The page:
Golden State Warriors Get It
If Hollywood makes a movie about the Warriors, it will be so G-rated and corny that the only team in the league that will go see it will be the Warriors.
I’m not saying these fellows are not tough guys and gritty competitors. But from what I gather, the Warriors aren’t exactly the most sinister, edgy team in sports. In terms of camaraderie and fun, they’re more like a college team. Maybe a CYO team. Pizza, anyone?
This is a tight group. Before every game, before you see the Warriors charge onto the court for layups, they huddle in a tunnel under the stands. Kent Bazemore, the NBA’s foremost cheerleader, stands in the middle of the circle. He yells, “We’re all we’ve got!”
The other Warriors respond in chorus, “We’re all we need!”
The shout goes back and forth several times, until your Warriors are as high as kids buzzed on root beer.
The little ceremony can be traced back two seasons, to then-rookie NBA coach Mark Jackson and his staff coming up with a motto, “Just us.” Bazemore, with his enthusiasm unknown to mankind, took the concept higher.
Corny? Probably, but the Warriors don’t care how they look to the outside world. They’re all they need.
–Scott Ostler, San Francisco Chronicle
Among all that’s been said or written about Sunday’s much-anticipated 49ers-Seahawks interface, I have not yet seen this sentiment:
It should be a hella fun football game.
The usual rivalry stuff will be afoot, including two emotional coaches and adrenaline-gorged teams. But a true highlight should be another matchup of two ascending, young NFL quarterbacks: Colin Kaepernick of the 49ers and Russell Wilson of Seattle. Given each man’s skill set, we could be witnessing the early exploits in a long-running series of classic confrontations, the future version of Brady vs. Manning. That’s especially fun to contemplate.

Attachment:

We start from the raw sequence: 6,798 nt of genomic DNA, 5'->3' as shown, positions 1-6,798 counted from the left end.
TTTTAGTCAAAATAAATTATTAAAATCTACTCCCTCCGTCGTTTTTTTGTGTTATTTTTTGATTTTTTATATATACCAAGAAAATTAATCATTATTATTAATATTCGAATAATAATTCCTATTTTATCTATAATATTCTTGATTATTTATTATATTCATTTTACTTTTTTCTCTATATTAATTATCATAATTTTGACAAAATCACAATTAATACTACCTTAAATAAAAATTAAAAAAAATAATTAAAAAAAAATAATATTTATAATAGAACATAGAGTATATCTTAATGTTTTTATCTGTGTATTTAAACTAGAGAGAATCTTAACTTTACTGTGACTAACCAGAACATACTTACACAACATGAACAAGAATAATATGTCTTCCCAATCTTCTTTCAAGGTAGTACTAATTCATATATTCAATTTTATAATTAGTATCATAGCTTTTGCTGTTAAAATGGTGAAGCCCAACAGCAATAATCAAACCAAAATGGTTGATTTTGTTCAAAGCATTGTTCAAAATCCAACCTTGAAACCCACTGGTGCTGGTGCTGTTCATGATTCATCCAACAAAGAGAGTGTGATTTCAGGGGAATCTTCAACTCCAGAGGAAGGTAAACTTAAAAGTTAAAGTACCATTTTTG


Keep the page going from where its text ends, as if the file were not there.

Of course, with Kaepernick and Wilson, one of the two seems to be having far more fun, period.
“Seems” could be the key word here. For all I know, Kaepernick goes home from work every night and laughs it up by exchanging knock-knock jokes with his neighbors over hot cocoa and graham crackers. But you’d never know it from his weekly sessions with the 49ers media contingent, when Kaepernick is invariably polite but relentlessly terse — and just the opposite of Seattle’s Wilson.
Example? The other day, both men were asked to comment on each other’s talents and whether they had similar playing styles. Both answers were transcribed in their entirety.
This was Kaepernick on Wilson: “I haven’t watched enough of him to really say. But he goes out, he makes plays for his team.”
This was Wilson on Kaepernick: “Well, Colin is a tremendous person and player. First of all, he’s a great athlete. He can make all the throws. He can run extremely well. He’s a smart kid, too. It’s one of those things where, I hope to play against him for a long time. Hopefully, I’m playing for the Seahawks for a really long time, and hopefully he’s playing for the 49ers for a really long time. I have a lot of respect for his game.”
–Mark Purdy, San Jose Mercury News
OK, so this DeMarcus Cousins/Derrick Rose situation has been blown way out of proportion. The whole incident began late Tuesday when I approached Cousins, who was seated alone in the locker room after missing the Kings-Thunder game with a sore ankle, and asked if he planned to play Friday against the Lakers.
We were having a casual conversation; this wasn’t an interview. I mentioned that Kobe Bryant was expected to return following an eight-month recovery from Achilles surgery, adding another layer to an always entertaining rivalry. Cousins laughed.
“Kobe’s not the story,” he joked. “The big story is my return. Maybe I’ll get a commercial out of it.”
We chatted a few more minutes …. about Kobe Bryant and the Lakers. Derrick Rose was never mentioned. If anything, I interpreted Cousins’ comments as a humorous reference to the number of professional athletes (including Robert Griffin III) who through the years have used their comebacks as themes for their commercials.
–Ailene Voisin, Sacramento Bee